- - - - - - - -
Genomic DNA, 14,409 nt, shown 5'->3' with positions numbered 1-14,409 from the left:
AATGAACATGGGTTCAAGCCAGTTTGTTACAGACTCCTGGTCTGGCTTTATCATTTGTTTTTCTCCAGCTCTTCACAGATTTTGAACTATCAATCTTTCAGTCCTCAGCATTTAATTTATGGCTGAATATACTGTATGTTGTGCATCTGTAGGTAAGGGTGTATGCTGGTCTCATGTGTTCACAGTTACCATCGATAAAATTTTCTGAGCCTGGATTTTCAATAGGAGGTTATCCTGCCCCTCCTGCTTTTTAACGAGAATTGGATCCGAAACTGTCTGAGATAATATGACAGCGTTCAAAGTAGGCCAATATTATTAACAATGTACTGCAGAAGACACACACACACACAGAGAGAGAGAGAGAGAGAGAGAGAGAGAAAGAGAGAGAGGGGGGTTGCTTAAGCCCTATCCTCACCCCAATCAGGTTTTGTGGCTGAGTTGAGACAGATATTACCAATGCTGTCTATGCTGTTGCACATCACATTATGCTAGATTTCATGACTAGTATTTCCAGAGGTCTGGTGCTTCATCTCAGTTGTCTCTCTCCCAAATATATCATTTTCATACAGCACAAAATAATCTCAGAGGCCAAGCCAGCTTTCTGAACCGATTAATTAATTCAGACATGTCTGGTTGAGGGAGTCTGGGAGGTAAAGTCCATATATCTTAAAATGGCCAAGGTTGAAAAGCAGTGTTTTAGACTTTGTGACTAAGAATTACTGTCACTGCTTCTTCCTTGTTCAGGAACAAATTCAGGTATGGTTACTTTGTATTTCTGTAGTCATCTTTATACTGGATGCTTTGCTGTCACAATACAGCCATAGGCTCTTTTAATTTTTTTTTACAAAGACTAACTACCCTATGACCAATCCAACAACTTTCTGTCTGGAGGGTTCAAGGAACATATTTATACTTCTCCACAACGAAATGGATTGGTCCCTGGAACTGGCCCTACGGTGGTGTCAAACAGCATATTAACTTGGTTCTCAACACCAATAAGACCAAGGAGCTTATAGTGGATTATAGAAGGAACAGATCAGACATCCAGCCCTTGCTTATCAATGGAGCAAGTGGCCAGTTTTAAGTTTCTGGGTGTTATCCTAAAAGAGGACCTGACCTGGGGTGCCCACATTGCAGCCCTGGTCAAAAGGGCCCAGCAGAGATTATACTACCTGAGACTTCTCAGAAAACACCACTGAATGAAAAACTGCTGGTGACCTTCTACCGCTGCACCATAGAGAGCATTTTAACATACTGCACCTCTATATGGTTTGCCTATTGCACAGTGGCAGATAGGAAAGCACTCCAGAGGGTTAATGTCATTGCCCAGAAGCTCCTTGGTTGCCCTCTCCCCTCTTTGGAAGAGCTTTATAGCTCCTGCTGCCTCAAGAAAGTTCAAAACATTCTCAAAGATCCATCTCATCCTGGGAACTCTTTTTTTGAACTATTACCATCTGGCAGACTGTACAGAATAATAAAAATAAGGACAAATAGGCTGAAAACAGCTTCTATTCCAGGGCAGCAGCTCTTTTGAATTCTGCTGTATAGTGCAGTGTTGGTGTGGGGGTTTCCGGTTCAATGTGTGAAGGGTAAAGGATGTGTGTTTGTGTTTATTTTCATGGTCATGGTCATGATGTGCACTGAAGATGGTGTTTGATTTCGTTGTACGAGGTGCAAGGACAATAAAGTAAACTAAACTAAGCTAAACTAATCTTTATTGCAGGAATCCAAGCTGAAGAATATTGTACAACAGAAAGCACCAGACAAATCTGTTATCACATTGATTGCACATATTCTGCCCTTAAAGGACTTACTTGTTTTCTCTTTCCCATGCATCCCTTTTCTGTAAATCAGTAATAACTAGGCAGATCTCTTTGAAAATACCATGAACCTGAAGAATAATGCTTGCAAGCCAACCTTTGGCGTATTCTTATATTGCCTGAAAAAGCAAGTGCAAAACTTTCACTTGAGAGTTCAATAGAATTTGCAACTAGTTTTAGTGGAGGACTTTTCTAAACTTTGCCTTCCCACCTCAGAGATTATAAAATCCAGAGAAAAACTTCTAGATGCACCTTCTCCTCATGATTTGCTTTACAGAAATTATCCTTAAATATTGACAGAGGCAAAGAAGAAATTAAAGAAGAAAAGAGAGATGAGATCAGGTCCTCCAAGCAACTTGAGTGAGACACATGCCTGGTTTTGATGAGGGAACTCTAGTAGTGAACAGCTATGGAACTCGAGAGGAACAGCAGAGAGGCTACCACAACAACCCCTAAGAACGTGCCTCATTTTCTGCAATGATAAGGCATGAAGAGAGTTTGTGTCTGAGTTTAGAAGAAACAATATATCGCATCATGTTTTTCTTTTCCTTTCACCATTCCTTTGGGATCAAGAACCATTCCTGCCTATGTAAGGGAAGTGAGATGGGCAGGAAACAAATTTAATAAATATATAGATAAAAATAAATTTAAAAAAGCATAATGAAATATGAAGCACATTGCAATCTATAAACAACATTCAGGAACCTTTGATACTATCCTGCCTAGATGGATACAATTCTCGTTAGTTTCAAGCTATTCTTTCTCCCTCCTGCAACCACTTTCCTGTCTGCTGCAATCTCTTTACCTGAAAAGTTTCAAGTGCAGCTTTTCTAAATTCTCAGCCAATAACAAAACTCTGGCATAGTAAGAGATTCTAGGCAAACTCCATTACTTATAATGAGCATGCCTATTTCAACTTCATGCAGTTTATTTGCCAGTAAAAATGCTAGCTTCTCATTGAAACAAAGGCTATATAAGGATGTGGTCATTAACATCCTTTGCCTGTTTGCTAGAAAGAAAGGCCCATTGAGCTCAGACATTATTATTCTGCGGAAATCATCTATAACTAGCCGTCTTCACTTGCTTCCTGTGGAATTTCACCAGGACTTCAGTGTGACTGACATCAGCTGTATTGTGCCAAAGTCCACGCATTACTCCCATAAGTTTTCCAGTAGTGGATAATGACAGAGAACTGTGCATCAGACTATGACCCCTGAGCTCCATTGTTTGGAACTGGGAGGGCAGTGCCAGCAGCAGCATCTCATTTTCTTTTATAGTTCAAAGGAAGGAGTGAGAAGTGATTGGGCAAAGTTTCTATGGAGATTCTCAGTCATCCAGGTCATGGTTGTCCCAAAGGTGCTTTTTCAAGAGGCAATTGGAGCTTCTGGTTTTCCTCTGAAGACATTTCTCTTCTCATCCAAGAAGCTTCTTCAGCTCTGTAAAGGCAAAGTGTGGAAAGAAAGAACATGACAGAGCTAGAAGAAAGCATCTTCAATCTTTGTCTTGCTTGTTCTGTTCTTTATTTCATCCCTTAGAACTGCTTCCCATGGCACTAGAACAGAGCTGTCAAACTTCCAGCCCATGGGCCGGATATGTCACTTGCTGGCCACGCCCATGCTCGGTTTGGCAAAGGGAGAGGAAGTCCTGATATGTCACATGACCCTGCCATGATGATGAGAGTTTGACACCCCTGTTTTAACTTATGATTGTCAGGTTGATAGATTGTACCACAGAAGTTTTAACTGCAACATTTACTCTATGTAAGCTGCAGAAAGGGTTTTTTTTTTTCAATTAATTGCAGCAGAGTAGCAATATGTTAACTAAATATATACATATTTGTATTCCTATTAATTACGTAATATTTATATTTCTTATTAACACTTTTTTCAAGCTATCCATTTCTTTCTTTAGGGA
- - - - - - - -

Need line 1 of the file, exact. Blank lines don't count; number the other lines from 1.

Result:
Genomic DNA, 14,409 nt, shown 5'->3' with positions numbered 1-14,409 from the left: